Media Critique 1
Jason K. Puckett
Daniel Webster College
I will provide a review and analysis of the publication “The handbook of aviation human factors”, specifically chapter 11 Fatigue and Biological rhythms. BM555 Media Critique of Human Aviation Factors
The main consensus of Chapter 11, Fatigue and Biological Rhythms, is that fatigue, whether caused by lack of sleep or by the disruption of the circadian rhythms are a significant human factor that severely affects performance and safety within the aviation industry. The question that came to my mind when analyzing this article, was what time of day has research shown to be most susceptible to human error? The audience of this study would be those indirectly involved in aviation, pilots, mechanics, crew schedulers etc… Those in management positions, aviation insurance underwriters, and safety inspectors, all would greatly benefit from this study’s findings. The macro-analysis of some well-controlled studies concerning accidents in road transport, maritime operations, and industrial situations showed a common trend of accident risk, which appears to parallel the mean trend in sleep propensity (Lavie, 1991) over the 24 h day: it is highest in the early hours of the day (02.00–04.00), showing a second minor peak in the early afternoon (14.00–16.00) corresponding to the post-lunch dip, and lowest in the late morning (10.00–12.00) and late afternoon(18.00–20.00) (Folkard, 1997). Besides time of day, two other temporal factors can have a significant effect on fatigue and accident risk: (a) hours on duty: in the twelfth hour, the risk is more than double than that during the first 8 hand (b) number of successive night shift s: for example, in the fourth night, the risk is 36% higher when compared with the first one (Folkard & Akerstedt, 2004; Folkard & Tucker, 2003; Hänecke, Tiedemann. The assumptions that were made in this study were that fatigue caused by lack of sleep or...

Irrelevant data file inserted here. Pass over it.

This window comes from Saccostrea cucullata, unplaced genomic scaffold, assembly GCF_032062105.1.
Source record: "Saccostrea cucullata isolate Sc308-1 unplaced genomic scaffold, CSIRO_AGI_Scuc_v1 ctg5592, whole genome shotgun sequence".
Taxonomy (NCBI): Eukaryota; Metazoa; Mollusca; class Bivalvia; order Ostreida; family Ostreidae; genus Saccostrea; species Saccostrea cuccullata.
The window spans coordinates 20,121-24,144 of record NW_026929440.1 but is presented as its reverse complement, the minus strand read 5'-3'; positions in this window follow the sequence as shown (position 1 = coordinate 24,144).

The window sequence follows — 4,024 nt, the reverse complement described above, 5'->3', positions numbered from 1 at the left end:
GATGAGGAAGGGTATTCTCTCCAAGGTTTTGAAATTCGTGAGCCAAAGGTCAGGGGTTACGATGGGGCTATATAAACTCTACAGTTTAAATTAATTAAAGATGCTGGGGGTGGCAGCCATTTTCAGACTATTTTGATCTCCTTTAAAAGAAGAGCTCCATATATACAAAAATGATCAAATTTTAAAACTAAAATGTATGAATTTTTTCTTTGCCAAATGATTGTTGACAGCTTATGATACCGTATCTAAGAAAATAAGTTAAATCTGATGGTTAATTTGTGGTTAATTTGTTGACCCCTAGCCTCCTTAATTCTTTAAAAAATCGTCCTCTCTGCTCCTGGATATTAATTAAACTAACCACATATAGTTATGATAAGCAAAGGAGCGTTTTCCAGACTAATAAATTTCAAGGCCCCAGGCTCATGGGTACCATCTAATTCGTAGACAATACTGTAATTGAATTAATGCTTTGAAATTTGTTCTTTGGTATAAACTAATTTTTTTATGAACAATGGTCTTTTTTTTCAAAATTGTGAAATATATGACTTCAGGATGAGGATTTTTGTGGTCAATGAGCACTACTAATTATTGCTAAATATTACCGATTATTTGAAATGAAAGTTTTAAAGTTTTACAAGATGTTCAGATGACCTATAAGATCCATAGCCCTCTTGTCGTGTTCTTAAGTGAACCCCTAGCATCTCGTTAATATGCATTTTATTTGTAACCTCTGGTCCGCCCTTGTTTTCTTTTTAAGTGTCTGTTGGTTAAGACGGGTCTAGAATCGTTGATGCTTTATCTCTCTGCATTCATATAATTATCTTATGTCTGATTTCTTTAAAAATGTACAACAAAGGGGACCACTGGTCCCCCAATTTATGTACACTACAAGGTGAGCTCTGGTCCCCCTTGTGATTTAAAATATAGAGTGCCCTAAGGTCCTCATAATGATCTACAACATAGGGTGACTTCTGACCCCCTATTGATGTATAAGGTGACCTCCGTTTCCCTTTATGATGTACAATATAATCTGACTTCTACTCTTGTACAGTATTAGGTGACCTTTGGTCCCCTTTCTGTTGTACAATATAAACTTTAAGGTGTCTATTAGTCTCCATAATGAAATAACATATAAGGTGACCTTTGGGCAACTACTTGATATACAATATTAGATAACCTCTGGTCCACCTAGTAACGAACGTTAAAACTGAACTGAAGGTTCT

References: Babkoff , H., French, J., Whitmore, J., & Sutherlin, R. (2002). Single-dose bright light and/or caffeine effect on nocturnal performance. Aviation, Space and Environmental Medicine, 73, 341–350.
Folkard, S. (1997). Black times: Temporal determinants of transport safety. Accident Analysis & Prevention, 29/4, 417–430.
Folkard, S., & Akerstedt, T. (2004). Trends in the risk of accidents and injuries and their implications for models of fatigue and performance. Aviation, Space and Environmental Medicine, 75, A161–A167.
Folkard, S., Arendt, J., & Clark, M. (1993). Can Melatonin improve shift workers’ tolerance of the night shift ? Some preliminary findings. Chronobiology International, 10, 315–320.
Lavie, P. (1991). Th e 24-hour sleep propensity function (SFP): Practical and theoretica implications. In T. H. Monk (Ed.), Sleep, sleepiness and performance (pp. 65–93). Chichester: Wiley.
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